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Historic leaves, volume 2, April, 1903 - January, 1904, Literary men and women of Somerville. (search)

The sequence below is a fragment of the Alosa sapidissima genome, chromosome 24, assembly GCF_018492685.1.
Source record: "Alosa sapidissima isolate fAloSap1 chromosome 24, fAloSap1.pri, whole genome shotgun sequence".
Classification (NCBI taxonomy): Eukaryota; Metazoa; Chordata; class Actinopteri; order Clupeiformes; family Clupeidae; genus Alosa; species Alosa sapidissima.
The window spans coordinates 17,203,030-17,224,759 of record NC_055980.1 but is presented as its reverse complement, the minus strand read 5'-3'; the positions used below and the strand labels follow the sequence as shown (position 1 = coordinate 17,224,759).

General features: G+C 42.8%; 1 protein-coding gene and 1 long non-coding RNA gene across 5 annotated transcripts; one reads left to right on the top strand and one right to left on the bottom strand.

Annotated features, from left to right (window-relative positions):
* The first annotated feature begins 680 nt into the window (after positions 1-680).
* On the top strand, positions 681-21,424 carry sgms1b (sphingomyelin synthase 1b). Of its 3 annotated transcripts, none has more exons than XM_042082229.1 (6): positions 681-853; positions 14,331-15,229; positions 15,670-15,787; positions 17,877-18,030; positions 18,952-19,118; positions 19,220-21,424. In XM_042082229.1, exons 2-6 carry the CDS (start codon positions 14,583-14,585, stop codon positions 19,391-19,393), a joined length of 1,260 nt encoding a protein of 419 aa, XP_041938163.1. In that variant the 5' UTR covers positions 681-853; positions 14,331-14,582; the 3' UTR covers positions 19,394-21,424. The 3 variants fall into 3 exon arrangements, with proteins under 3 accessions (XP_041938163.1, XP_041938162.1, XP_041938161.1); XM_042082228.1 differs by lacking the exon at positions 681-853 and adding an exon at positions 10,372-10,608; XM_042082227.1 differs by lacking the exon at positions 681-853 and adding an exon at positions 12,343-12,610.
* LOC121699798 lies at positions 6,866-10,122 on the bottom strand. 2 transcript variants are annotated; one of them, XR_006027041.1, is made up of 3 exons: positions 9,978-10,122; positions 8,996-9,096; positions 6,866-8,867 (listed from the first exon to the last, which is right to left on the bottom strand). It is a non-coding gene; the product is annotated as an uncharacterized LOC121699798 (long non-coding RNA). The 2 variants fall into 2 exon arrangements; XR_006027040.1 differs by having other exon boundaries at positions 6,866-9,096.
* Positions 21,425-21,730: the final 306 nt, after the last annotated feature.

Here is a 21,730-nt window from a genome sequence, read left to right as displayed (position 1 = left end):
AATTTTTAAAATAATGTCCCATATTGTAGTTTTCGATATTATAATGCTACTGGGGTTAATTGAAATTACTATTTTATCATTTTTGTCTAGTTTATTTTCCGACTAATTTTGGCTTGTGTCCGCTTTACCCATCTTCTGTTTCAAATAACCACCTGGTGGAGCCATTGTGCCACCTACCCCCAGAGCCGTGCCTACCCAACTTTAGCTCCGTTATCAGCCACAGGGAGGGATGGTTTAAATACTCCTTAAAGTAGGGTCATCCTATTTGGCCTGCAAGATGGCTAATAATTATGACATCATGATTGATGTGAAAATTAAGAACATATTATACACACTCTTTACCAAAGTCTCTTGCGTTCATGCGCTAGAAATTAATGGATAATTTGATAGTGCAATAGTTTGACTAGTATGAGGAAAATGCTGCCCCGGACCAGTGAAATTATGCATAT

the Ant ran nimbly to one side, and thus escaped crushing. I find it best to humor these characters, said the Ant to herself, as the Elephant passed by; and then, picking up her burden, she regained the highway and continued on her journey. Impudence with discretion does fairly well. Among the poems is a plaintive song of The Wild Rose. Almost the only poem of a sentimental cast celebrates an experience while the author was journeying homeward from California by way of the Isthmus of Panama. He had met a fair stranger on board ship, but now the parting must come. Surely there is a touch of Whittier in the following lines—– And that was all. The dream is o'er; No word from lip or pen; Her smiling eyes I'll see no more, Nor hear her voice again. Sometimes the past will come to me On mem'ry's grateful tide; I sail again the western sea, And she is by my side. The day has melted like a dream Beyond the billow's crest, And softly now the moonbeams stream Across the ocean'